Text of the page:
Advise patients that the treatment will be of limited duration, and that it will be discontinued gradually.
Advise patients that impairment may be intensified by alcohol and that they should not drink alcohol during treatment with lormetazepam.
Advise patients of the possibility rebound insomnia.
Advise women of childbearing potential to contact their physician if they intend to become, or suspect they may be pregnant.
Advise patients not to drive or operate machinery if affected by sedation, amnesia, impaired concentration or impaired muscle function. Insufficient sleep may increase the likelihood of impaired alertness.
Altered liver function tests
Changes in libido
Disturbances of appetite
Drowsiness and light-headedness (next day)
Inappropriate secretion of antidiuretic hormone
Increased hostility and aggression (paradoxical)
Pre-existing depression may be unmasked
It is strongly recommended that the UK National Poisons Information Service be consulted on cases of suspected or actual overdose where there is doubt over the degree of risk or about appropriate management.
The following number will direct the caller to the relevant local centre (0844) 892 0111
Information may be obtained if you have access to ToxBase the primary clinical toxicology database of the National Poisons Information Service. This is available via password on the internet ( www.toxbase.org ) or if this is unavailable at the backup site ( www.toxbasebackup.org ).
Last Full Review Date: May 2013
Drugs During Pregnancy and Lactation: Treatment Options and Risk Assessment, 2nd edition (2007) ed. Schaefer, C., Peters, P. and Miller, R. Elsevier, London.
Joint Formulary Committee. British National Formulary (online) London: BMJ Group and Pharmaceutical Press https://www.medicinescomplete.com Accessed on June 20, 2014.
Martindale: The Complete Drug Reference, 37th edition (2011) ed. Sweetman, S. Pharmaceutical Press, London.
Medications and Mothers' Milk, 14th Edition (2010) Hale, T. Hale Publishing, Amarillo, Texas.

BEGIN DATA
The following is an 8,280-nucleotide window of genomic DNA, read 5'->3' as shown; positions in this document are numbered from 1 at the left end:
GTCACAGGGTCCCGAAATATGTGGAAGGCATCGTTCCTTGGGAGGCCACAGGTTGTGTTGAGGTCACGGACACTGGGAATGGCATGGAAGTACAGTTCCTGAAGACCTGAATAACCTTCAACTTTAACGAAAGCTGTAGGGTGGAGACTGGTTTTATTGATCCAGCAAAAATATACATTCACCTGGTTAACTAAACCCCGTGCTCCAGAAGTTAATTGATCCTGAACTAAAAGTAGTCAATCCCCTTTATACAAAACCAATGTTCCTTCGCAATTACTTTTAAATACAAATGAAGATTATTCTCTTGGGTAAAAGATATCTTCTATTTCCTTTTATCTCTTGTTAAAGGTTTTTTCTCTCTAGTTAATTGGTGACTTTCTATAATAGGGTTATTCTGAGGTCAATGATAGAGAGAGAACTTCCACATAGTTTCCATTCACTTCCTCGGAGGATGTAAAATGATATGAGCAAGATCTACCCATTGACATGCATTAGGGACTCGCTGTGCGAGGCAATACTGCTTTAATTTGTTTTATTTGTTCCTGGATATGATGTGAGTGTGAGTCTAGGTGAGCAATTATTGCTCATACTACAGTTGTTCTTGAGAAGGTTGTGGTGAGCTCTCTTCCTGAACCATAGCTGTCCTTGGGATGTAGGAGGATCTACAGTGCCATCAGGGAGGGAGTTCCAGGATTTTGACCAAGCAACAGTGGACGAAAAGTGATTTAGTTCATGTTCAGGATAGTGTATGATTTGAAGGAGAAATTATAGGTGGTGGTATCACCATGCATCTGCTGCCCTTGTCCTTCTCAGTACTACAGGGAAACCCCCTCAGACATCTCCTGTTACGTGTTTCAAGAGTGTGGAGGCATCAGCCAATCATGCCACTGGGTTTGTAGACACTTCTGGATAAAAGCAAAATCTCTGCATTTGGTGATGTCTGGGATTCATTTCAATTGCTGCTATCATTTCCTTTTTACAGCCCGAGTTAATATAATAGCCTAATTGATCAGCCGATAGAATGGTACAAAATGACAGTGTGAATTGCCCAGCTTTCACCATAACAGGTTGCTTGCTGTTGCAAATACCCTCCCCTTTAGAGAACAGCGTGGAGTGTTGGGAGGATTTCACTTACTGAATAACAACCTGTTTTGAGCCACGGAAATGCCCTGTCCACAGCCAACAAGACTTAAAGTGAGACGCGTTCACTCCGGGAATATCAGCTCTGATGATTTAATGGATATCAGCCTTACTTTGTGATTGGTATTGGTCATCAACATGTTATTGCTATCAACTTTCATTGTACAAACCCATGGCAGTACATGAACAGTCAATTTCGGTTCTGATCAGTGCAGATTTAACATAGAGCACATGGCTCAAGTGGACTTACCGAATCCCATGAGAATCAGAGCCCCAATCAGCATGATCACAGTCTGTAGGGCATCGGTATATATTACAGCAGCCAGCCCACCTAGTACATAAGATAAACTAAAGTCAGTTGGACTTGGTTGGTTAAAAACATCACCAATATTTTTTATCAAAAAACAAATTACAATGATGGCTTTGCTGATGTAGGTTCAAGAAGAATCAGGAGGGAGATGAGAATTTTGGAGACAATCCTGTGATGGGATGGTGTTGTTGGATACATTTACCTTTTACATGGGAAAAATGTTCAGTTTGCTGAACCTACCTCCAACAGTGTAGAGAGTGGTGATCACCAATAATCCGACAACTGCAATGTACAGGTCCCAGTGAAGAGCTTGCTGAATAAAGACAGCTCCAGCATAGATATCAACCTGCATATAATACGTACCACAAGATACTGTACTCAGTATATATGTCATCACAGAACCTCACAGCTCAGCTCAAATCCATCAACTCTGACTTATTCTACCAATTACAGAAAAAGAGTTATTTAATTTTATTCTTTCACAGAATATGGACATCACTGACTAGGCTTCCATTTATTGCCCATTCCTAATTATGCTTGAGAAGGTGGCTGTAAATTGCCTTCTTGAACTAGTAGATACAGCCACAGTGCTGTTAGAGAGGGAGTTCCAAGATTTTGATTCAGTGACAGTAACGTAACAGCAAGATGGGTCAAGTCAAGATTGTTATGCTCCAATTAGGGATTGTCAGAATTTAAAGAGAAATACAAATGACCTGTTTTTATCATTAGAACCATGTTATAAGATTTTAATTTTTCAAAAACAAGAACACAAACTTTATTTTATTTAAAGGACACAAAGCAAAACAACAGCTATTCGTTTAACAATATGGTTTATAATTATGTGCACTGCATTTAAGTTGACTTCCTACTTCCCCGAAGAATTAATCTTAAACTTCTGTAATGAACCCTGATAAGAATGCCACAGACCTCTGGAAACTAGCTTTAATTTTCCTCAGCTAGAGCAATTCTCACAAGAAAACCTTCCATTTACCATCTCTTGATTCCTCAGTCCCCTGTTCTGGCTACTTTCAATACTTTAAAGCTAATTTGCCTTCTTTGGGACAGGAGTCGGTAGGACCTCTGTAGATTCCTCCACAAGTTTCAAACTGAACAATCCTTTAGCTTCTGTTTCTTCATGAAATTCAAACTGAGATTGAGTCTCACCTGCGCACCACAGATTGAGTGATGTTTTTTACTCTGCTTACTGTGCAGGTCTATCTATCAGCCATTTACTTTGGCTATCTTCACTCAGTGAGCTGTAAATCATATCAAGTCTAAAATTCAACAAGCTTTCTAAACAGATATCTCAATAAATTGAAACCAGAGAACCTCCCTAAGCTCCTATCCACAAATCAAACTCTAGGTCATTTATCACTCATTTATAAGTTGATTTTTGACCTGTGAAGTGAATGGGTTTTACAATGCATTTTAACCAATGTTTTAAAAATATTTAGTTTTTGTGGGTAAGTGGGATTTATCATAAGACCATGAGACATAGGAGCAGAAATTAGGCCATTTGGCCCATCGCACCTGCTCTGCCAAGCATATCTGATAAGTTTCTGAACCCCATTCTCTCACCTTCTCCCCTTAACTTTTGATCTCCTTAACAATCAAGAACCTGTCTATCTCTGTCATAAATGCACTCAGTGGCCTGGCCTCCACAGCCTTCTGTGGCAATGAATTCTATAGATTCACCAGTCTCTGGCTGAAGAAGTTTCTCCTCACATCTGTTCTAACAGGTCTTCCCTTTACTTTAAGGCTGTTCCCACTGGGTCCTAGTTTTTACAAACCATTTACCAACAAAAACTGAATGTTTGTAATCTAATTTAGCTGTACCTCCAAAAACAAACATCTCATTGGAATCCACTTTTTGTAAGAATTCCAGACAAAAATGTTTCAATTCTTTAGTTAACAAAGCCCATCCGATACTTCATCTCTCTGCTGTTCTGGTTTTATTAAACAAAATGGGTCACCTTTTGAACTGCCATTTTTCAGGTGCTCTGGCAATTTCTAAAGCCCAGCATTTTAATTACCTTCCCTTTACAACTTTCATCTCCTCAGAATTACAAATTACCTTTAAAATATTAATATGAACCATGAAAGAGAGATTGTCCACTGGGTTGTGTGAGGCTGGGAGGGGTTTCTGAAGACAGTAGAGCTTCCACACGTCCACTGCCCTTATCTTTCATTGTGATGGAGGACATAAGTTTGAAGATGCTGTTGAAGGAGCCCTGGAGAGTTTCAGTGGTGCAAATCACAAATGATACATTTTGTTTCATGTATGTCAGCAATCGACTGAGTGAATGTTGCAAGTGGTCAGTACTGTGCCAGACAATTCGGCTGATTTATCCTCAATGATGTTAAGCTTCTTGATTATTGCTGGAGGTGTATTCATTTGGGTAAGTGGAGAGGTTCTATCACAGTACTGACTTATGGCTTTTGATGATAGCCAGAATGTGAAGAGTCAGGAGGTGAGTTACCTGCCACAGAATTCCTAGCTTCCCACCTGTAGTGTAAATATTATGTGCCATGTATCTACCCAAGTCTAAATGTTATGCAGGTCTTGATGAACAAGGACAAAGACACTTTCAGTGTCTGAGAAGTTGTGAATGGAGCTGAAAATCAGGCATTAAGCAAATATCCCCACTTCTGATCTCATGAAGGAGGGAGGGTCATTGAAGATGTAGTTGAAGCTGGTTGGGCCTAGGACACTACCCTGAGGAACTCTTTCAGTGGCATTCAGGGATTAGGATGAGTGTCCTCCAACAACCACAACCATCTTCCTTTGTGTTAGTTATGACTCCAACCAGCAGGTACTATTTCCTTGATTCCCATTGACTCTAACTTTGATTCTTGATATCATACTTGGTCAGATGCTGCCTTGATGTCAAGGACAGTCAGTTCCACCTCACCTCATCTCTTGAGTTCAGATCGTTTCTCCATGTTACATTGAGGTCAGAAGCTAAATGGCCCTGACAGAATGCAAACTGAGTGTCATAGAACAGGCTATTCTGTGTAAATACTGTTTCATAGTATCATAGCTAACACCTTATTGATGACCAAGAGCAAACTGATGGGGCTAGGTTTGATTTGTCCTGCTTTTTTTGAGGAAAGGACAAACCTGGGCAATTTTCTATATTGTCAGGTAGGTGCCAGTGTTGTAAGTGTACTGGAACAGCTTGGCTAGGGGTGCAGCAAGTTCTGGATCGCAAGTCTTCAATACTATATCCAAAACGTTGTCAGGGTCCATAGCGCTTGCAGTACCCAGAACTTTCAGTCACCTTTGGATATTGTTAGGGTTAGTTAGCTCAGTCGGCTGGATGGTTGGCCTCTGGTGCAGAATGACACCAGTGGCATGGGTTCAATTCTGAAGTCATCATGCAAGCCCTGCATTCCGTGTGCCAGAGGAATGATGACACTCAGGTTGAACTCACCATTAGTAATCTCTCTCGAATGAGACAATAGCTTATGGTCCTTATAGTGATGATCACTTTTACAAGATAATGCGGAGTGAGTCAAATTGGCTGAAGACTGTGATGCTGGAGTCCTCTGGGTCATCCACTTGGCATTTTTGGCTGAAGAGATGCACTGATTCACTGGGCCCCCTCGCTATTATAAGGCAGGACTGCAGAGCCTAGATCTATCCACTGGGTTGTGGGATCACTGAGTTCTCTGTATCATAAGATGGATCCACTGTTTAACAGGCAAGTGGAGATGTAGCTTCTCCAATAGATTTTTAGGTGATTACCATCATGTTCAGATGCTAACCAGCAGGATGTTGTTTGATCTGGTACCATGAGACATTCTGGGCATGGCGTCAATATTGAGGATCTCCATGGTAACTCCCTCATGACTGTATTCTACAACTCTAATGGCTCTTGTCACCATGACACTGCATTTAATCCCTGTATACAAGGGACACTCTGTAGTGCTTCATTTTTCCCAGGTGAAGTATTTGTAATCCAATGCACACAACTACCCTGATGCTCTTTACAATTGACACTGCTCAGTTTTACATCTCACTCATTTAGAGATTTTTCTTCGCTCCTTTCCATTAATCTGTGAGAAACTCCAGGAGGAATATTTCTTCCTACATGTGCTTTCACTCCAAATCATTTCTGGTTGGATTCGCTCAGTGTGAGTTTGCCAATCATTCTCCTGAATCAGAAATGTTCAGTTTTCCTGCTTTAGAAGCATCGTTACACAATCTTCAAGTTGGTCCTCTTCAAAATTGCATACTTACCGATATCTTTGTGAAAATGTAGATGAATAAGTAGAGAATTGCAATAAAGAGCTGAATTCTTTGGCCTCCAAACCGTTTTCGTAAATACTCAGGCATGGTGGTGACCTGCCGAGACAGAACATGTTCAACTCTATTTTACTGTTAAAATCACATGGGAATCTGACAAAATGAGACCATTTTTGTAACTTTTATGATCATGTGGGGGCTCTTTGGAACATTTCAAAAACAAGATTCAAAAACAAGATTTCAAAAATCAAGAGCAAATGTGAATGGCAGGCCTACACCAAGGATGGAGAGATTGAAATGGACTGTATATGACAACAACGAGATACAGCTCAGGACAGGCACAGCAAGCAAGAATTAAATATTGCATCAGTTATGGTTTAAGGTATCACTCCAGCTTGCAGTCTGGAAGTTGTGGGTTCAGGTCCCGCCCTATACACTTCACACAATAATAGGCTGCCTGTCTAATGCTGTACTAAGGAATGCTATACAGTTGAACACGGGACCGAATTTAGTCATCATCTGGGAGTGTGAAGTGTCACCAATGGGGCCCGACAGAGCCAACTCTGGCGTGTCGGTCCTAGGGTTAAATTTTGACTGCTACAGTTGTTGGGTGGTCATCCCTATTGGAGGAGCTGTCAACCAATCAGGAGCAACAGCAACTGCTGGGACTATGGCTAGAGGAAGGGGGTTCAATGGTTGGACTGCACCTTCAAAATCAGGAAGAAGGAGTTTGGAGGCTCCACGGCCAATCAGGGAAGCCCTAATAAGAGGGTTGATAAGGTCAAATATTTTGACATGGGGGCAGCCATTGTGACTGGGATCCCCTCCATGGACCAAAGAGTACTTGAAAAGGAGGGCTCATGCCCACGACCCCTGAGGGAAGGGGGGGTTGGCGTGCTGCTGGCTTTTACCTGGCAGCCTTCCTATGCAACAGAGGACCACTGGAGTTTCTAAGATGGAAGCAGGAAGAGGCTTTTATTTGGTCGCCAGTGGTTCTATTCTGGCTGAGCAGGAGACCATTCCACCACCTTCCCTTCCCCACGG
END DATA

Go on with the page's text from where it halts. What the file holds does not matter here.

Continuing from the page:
Summary of Product Characteristics: Dormagen tablets. Genus Pharmaceuticals Ltd. Revised July 2010.
Clinical Knowledge Summaries - Insomnia - Management
Available at: https://cks.nice.org.uk/insomnia#!scenariorecommendation
Last accessed: June 20, 2014
Committee on Safety of Medicines/Medicines Control Agency. Current problems in Pharmacovigilance (1997); 23: 10
Available at: https://www.mhra.gov.uk/Publications/CON007479
Reminder: avoid benzodiazepines in pregnancy and lactation .
Last accessed: June 20, 2014.
Gov.uk. Government departments. Department for Transport. Publications. Drug driving and medicine: advice for healthcare professionals. Drug driving: Guidance for healthcare professionals on drug driving. Available at: https://www.gov.uk Last accessed: 6 January 2015 New drug driving offence implications for medicines packaging. Medicines Regulatory News. 10 December 2013. Available at: https://www.mhra.gov.uk Last accessed: 6 January 2015
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Medscape UK | Univadis prescription drug monographs & interactions are based on FDB Multilex Content
FDB Disclaimer : FDB Multilex is intended for the use of healthcare professionals and is provided on the basis that the healthcare professionals will retain FULL and SOLE responsibility for deciding what treatment to prescribe or dispense for any particular patient or circumstance.